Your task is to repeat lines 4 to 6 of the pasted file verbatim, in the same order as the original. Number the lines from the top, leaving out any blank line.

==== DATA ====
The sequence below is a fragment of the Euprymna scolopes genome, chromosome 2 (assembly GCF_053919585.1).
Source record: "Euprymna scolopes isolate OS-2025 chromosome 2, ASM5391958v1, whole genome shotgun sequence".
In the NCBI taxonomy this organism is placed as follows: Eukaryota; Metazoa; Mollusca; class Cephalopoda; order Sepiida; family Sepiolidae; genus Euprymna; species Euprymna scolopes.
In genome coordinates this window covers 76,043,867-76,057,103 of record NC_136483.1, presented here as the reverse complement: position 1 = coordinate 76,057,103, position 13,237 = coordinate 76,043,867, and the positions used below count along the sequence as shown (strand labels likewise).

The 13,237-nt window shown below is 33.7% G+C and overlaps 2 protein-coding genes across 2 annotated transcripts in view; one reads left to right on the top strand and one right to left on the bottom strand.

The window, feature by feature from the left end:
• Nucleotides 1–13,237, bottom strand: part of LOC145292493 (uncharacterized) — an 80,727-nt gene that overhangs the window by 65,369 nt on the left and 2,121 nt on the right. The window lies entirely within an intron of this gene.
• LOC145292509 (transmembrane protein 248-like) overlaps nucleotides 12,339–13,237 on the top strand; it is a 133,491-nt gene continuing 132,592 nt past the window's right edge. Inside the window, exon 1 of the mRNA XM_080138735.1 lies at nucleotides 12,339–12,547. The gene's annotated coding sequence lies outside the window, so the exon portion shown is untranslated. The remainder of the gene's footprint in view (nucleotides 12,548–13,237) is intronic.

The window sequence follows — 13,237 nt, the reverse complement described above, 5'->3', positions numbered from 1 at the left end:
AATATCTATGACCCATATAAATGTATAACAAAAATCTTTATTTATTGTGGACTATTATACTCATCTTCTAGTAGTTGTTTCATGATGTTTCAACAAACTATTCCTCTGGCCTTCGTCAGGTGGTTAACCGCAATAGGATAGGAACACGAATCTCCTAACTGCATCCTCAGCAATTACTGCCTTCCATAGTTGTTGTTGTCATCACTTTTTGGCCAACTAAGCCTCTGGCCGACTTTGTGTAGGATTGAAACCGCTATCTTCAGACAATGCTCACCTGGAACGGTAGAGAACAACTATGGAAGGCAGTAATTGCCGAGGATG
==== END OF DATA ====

In genome coordinates this window covers 76,043,867-76,057,103 of record NC_136483.1, presented here as the reverse complement: position 1 = coordinate 76,057,103, position 13,237 = coordinate 76,043,867, and the positions used below count along the sequence as shown (strand labels likewise).

The 13,237-nt window shown below is 33.7% G+C and overlaps 2 protein-coding genes across 2 annotated transcripts in view; one reads left to right on the top strand and one right to left on the bottom strand.

The window, feature by feature from the left end: